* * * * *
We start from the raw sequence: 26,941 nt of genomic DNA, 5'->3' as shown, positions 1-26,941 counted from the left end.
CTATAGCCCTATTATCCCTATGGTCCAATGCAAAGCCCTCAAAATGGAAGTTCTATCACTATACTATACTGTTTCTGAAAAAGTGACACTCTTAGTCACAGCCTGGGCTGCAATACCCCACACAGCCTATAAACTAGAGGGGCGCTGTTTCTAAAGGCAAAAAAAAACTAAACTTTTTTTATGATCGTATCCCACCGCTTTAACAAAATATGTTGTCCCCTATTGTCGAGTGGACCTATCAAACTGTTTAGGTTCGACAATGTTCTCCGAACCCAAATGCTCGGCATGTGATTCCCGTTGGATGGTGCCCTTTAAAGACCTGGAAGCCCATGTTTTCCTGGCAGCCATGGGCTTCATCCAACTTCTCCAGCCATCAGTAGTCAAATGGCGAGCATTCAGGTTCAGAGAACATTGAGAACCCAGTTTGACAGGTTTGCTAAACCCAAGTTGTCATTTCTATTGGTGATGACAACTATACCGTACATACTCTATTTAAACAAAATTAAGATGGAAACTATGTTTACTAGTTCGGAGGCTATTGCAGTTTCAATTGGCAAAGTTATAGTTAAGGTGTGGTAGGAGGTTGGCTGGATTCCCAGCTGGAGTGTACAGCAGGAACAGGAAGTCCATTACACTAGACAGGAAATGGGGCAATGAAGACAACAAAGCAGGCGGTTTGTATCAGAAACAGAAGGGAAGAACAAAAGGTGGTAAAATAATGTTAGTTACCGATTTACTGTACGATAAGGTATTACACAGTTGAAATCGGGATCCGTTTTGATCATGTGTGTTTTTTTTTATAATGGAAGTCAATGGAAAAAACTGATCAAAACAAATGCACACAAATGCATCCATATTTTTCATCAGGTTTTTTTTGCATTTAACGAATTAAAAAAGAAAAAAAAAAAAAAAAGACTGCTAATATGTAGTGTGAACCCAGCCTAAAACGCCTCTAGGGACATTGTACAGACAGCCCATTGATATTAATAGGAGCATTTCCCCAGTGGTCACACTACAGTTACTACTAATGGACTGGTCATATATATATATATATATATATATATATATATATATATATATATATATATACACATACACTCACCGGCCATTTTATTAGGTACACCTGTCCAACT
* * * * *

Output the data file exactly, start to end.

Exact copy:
We start from the raw sequence: 26,941 nt of genomic DNA, 5'->3' as shown, positions 1-26,941 counted from the left end.
CTATAGCCCTATTATCCCTATGGTCCAATGCAAAGCCCTCAAAATGGAAGTTCTATCACTATACTATACTGTTTCTGAAAAAGTGACACTCTTAGTCACAGCCTGGGCTGCAATACCCCACACAGCCTATAAACTAGAGGGGCGCTGTTTCTAAAGGCAAAAAAAAACTAAACTTTTTTTATGATCGTATCCCACCGCTTTAACAAAATATGTTGTCCCCTATTGTCGAGTGGACCTATCAAACTGTTTAGGTTCGACAATGTTCTCCGAACCCAAATGCTCGGCATGTGATTCCCGTTGGATGGTGCCCTTTAAAGACCTGGAAGCCCATGTTTTCCTGGCAGCCATGGGCTTCATCCAACTTCTCCAGCCATCAGTAGTCAAATGGCGAGCATTCAGGTTCAGAGAACATTGAGAACCCAGTTTGACAGGTTTGCTAAACCCAAGTTGTCATTTCTATTGGTGATGACAACTATACCGTACATACTCTATTTAAACAAAATTAAGATGGAAACTATGTTTACTAGTTCGGAGGCTATTGCAGTTTCAATTGGCAAAGTTATAGTTAAGGTGTGGTAGGAGGTTGGCTGGATTCCCAGCTGGAGTGTACAGCAGGAACAGGAAGTCCATTACACTAGACAGGAAATGGGGCAATGAAGACAACAAAGCAGGCGGTTTGTATCAGAAACAGAAGGGAAGAACAAAAGGTGGTAAAATAATGTTAGTTACCGATTTACTGTACGATAAGGTATTACACAGTTGAAATCGGGATCCGTTTTGATCATGTGTGTTTTTTTTTATAATGGAAGTCAATGGAAAAAACTGATCAAAACAAATGCACACAAATGCATCCATATTTTTCATCAGGTTTTTTTTGCATTTAACGAATTAAAAAAGAAAAAAAAAAAAAAAAGACTGCTAATATGTAGTGTGAACCCAGCCTAAAACGCCTCTAGGGACATTGTACAGACAGCCCATTGATATTAATAGGAGCATTTCCCCAGTGGTCACACTACAGTTACTACTAATGGACTGGTCATATATATATATATATATATATATATATATATATATATATATATATATATACACATACACTCACCGGCCATTTTATTAGGTACACCTGTCCAACT